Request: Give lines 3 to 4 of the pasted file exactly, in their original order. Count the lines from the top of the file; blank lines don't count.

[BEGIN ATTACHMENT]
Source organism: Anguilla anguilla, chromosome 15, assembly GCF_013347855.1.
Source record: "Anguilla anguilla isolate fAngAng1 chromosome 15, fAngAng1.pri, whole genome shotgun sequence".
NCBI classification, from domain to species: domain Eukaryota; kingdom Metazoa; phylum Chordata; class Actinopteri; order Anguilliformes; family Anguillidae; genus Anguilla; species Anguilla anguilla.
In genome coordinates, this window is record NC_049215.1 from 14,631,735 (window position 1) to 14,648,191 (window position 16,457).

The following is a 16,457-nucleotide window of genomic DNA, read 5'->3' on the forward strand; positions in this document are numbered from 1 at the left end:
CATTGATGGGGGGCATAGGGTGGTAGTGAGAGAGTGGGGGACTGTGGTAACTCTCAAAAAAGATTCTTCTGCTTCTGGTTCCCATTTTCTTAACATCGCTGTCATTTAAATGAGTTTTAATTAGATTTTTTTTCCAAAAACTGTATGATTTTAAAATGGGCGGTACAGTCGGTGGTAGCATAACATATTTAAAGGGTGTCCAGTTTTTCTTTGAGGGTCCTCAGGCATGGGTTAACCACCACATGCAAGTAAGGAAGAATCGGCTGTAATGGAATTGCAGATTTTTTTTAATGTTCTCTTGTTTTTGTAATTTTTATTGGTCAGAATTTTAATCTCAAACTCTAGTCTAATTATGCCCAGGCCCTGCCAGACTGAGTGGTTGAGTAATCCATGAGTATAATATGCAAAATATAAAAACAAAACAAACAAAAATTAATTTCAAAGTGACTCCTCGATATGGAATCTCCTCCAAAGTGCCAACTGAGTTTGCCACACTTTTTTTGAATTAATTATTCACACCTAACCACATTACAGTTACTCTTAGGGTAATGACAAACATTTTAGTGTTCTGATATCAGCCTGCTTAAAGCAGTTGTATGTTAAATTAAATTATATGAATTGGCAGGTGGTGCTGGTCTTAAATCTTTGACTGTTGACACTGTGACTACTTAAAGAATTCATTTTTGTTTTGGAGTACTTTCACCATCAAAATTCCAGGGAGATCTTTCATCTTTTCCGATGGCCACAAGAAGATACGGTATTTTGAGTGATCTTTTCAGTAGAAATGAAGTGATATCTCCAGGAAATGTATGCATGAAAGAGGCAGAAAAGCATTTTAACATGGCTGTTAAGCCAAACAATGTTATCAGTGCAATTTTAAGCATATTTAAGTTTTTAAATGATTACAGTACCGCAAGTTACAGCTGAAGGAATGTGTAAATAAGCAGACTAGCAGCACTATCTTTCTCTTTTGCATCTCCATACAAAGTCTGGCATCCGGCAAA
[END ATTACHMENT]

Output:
NCBI classification, from domain to species: domain Eukaryota; kingdom Metazoa; phylum Chordata; class Actinopteri; order Anguilliformes; family Anguillidae; genus Anguilla; species Anguilla anguilla.
In genome coordinates, this window is record NC_049215.1 from 14,631,735 (window position 1) to 14,648,191 (window position 16,457).